Bett 2015 – time to make a play for managed IT services

David Fearne, technical director at Arrow ECS UK & Ireland, gives his reaction to the BETT show

Many secondary school IT departments are under immense stress. They’re expected to perform like professional IT organisations while trying to maintain an often hyper-diverse estate of laptops, desktops, tablets and peripherals. I know this because I started my career in one back in the early 2000’s - in fact it's where I met my wife. 

It’s this stress that leads school IT departments to seek out new technologies to help bring some relief to their busy lives. Enter the Bett show. The annual IT in education show, held at London’s ExCel Centre. 

This year some 575 exhibitors showed everything in tech from security to screens, cloud to carrying cases, over four days of summits, seminars and fringe events.

As the largest technology trade show in the UK, its size is also its downfall as it’s surprisingly difficult to navigate; much like the education IT industry itself. The National Curriculum increasingly requires that IT forms part of every subject taught in today’s schools. When combined with ever-increasing and demanding technology-savvy users, static budgets and fluctuating levels of skills in these departments, the task is difficult, to say the least.

The good news, however, is that one industry’s problem is the IT channel’s opportunity. For too long the education industry has been dominated by a small number of specialist suppliers, trying to offer a consolidated technology stack to schools. While there is still a place for this approach, it often isn’t a strong enough proposition to cover all the IT that’s available for schools today.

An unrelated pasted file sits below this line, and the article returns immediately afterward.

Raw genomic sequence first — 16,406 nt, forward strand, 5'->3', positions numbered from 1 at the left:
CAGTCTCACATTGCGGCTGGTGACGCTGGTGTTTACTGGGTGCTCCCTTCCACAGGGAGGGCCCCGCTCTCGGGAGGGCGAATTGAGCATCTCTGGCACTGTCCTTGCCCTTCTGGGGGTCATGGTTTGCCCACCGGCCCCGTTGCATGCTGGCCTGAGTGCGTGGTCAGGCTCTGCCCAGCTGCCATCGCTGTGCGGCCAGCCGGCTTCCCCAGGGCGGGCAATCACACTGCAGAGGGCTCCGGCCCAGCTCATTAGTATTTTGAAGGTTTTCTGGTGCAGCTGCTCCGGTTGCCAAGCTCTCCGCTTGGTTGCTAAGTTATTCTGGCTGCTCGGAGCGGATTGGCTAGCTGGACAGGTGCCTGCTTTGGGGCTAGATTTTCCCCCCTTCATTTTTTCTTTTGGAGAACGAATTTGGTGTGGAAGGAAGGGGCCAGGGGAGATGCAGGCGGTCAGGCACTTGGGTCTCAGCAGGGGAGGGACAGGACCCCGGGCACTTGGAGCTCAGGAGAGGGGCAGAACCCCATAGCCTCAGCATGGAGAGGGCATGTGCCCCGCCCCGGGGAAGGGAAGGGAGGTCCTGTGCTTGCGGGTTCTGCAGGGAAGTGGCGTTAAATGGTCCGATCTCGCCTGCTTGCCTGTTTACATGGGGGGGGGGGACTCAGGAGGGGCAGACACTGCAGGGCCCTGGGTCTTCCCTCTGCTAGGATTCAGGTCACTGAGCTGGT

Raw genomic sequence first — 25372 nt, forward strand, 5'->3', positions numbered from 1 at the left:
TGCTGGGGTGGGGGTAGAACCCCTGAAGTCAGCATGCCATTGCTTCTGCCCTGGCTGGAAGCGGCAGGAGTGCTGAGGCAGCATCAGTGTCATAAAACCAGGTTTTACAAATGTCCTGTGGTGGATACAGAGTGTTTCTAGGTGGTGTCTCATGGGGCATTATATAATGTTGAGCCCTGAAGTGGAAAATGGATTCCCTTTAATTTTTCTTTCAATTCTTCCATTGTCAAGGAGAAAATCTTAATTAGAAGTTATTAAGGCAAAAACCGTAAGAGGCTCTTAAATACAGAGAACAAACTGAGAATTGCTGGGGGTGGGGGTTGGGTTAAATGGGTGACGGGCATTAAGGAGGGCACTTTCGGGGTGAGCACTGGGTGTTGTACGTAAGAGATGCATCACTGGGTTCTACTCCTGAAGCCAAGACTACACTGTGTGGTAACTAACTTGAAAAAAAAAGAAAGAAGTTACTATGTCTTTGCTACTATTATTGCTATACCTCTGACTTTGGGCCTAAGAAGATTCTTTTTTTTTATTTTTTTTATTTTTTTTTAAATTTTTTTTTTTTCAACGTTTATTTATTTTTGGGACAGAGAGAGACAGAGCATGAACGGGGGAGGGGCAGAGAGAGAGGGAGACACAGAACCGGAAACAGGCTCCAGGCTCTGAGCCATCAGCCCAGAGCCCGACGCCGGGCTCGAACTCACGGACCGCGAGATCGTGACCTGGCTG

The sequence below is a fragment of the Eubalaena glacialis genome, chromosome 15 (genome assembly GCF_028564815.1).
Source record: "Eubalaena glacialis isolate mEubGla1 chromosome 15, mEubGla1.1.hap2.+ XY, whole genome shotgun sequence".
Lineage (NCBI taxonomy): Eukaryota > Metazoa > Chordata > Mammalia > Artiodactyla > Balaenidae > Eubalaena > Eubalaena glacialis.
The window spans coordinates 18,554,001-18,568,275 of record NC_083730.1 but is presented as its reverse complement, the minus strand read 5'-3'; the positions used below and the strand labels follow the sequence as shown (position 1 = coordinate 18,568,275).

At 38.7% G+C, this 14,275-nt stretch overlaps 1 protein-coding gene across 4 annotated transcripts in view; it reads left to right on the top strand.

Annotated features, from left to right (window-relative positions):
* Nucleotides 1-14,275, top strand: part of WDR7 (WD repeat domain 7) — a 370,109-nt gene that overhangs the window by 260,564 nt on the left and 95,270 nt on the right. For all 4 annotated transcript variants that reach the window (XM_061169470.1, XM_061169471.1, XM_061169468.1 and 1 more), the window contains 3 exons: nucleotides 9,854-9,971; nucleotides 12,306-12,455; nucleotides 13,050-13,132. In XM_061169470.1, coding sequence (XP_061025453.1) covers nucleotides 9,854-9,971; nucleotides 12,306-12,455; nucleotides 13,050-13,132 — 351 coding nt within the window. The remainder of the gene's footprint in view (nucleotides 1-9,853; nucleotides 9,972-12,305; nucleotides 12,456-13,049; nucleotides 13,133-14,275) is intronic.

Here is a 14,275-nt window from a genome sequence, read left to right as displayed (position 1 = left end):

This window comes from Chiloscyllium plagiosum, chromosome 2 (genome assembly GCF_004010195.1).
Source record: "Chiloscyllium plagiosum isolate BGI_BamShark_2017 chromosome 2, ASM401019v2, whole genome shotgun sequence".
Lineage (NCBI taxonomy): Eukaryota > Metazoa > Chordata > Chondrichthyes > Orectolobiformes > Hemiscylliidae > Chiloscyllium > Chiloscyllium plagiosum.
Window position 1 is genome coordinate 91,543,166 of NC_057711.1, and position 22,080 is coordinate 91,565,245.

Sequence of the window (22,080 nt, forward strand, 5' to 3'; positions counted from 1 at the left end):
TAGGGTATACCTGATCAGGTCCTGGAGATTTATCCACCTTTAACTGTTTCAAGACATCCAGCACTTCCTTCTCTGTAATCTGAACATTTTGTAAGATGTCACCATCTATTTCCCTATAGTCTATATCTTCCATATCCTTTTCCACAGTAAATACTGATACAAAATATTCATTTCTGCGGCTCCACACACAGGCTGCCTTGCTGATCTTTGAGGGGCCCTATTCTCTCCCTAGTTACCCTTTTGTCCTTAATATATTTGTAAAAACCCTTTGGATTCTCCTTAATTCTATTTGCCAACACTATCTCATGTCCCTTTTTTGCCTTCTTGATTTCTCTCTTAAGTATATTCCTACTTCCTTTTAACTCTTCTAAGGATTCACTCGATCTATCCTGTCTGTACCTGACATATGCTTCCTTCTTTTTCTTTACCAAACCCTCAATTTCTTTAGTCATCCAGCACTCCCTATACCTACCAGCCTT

Jim Gavin, IT Systems Manager at Maltings Academy, a secondary school in Witham, Essex told me, “Our needs are changing on a yearly basis with new courses and new technologies. We need more flexibility in our delivery and commercial models. The likes of Google Apps for Education Academies and Microsoft Office 365 have offered some good solutions to these but we need more.”

From walking round the show this week and talking to some of the vendors it was clear to me that not enough is being done to bring fully integrated, yet flexible solutions together for schools. From point of sales solutions to CRM, CCTV, VDI, messaging, AV and VLE’s the list is endless – yet they are all still managed by the school’s IT department.

It’s not a case of bringing all these technologies into a single box on site, as that would require its own overhead to run it. Instead the solution is to bring a secure modular framework into schools where these services can all run in harmony and to allow a service provider to manage it for them. Think of it as ‘à la carte’ service-driven IT, based on cost-per-user contracts that match the school’s fiscal year and provide a risk-free pay-as-you-go model. Is this too much to ask? If not, what are you waiting for? 

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